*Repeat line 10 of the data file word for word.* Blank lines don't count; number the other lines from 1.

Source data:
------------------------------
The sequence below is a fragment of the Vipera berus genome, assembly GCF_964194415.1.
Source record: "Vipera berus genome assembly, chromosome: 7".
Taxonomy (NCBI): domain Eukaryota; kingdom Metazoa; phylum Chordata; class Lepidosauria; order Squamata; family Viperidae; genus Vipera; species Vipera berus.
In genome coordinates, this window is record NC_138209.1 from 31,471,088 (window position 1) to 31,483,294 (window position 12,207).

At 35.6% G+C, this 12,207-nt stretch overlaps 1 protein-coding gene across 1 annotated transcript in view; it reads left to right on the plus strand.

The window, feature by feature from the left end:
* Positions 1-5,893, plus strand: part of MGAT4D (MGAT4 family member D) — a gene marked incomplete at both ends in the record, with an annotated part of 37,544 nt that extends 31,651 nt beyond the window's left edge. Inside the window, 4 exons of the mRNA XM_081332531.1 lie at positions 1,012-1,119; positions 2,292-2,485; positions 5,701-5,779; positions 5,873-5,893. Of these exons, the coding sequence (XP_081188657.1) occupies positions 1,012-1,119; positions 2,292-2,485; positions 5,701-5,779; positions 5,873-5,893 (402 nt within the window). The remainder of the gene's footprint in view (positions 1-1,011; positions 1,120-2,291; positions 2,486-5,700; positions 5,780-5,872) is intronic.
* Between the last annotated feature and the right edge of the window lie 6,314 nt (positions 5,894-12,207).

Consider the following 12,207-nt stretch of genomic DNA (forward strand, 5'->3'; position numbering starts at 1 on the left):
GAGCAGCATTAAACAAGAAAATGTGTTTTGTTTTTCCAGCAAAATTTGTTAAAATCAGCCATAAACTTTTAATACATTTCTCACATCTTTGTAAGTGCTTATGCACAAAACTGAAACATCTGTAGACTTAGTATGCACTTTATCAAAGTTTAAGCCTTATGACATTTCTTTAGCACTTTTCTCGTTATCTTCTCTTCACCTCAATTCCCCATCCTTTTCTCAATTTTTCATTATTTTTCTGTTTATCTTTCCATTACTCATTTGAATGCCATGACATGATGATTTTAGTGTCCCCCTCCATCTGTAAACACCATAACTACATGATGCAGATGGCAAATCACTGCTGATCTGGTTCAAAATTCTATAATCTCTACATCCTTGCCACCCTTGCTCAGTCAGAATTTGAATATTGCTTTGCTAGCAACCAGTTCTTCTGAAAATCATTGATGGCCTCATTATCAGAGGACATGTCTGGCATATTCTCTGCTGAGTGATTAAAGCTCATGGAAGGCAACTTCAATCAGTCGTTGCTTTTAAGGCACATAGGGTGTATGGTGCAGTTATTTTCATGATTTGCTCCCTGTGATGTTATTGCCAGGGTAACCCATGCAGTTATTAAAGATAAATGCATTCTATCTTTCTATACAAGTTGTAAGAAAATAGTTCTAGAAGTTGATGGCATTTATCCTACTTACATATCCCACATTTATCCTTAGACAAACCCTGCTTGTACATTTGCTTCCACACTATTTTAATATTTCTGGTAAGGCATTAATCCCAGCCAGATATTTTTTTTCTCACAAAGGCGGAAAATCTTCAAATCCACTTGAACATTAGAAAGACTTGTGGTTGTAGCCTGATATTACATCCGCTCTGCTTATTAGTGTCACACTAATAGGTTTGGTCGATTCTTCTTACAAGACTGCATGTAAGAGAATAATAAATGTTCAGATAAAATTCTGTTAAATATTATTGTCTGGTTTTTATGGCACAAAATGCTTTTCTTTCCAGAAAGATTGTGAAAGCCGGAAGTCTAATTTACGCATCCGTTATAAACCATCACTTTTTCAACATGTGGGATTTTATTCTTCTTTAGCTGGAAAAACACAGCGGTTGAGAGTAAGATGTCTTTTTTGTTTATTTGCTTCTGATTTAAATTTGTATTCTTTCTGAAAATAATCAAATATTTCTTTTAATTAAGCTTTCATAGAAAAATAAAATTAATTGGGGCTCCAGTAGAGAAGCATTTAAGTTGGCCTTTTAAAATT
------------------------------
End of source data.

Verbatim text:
GAGCAGCATTAAACAAGAAAATGTGTTTTGTTTTTCCAGCAAAATTTGTTAAAATCAGCCATAAACTTTTAATACATTTCTCACATCTTTGTAAGTGCTTATGCACAAAACTGAAACATCTGTAGACTTAGTATGCACTTTATCAAAGTTTAAGCCTTATGACATTTCTTTAGCACTTTTCTCGTTATCTTCTCTTCACCTCAATTCCCCATCCTTTTCTCAATTTTTCATTATTTTTCTGTTTATCTTTCCATTACTCATTTGAATGCCATGACATGATGATTTTAGTGTCCCCCTCCATCTGTAAACACCATAACTACATGATGCAGATGGCAAATCACTGCTGATCTGGTTCAAAATTCTATAATCTCTACATCCTTGCCACCCTTGCTCAGTCAGAATTTGAATATTGCTTTGCTAGCAACCAGTTCTTCTGAAAATCATTGATGGCCTCATTATCAGAGGACATGTCTGGCATATTCTCTGCTGAGTGATTAAAGCTCATGGAAGGCAACTTCAATCAGTCGTTGCTTTTAAGGCACATAGGGTGTATGGTGCAGTTATTTTCATGATTTGCTCCCTGTGATGTTATTGCCAGGGTAACCCATGCAGTTATTAAAGATAAATGCATTCTATCTTTCTATACAAGTTGTAAGAAAATAGTTCTAGAAGTTGATGGCATTTATCCTACTTACATATCCCACATTTATCCTTAGACAAACCCTGCTTGTACATTTGCTTCCACACTATTTTAATATTTCTGGTAAGGCATTAATCCCAGCCAGATATTTTTTTTCTCACAAAGGCGGAAAATCTTCAAATCCACTTGAACATTAGAAAGACTTGTGGTTGTAGCCTGATATTACATCCGCTCTGCTTATTAGTGTCACACTAATAGGTTTGGTCGATTCTTCTTACAAGACTGCATGTAAGAGAATAATAAATGTTCAGATAAAATTCTGTTAAATATTATTGTCTGGTTTTTATGGCACAAAATGCTTTTCTTTCCAGAAAGATTGTGAAAGCCGGAAGTCTAATTTACGCATCCGTTATAAACCATCACTTTTTCAACATGTGGGATTTTATTCTTCTTTAGCTGGAAAAACACAGCGGTTGAGAGTAAGATGTCTTTTTTGTTTATTTGCTTCTGATTTAAATTTGTATTCTTTCTGAAAATAATCAAATATTTCTTTTAATTAAGCTTTCATAGAAAAATAAAATTAATTGGGGCTCCAGTAGAGAAGCATTTAAGTTGGCCTTTTAAAATT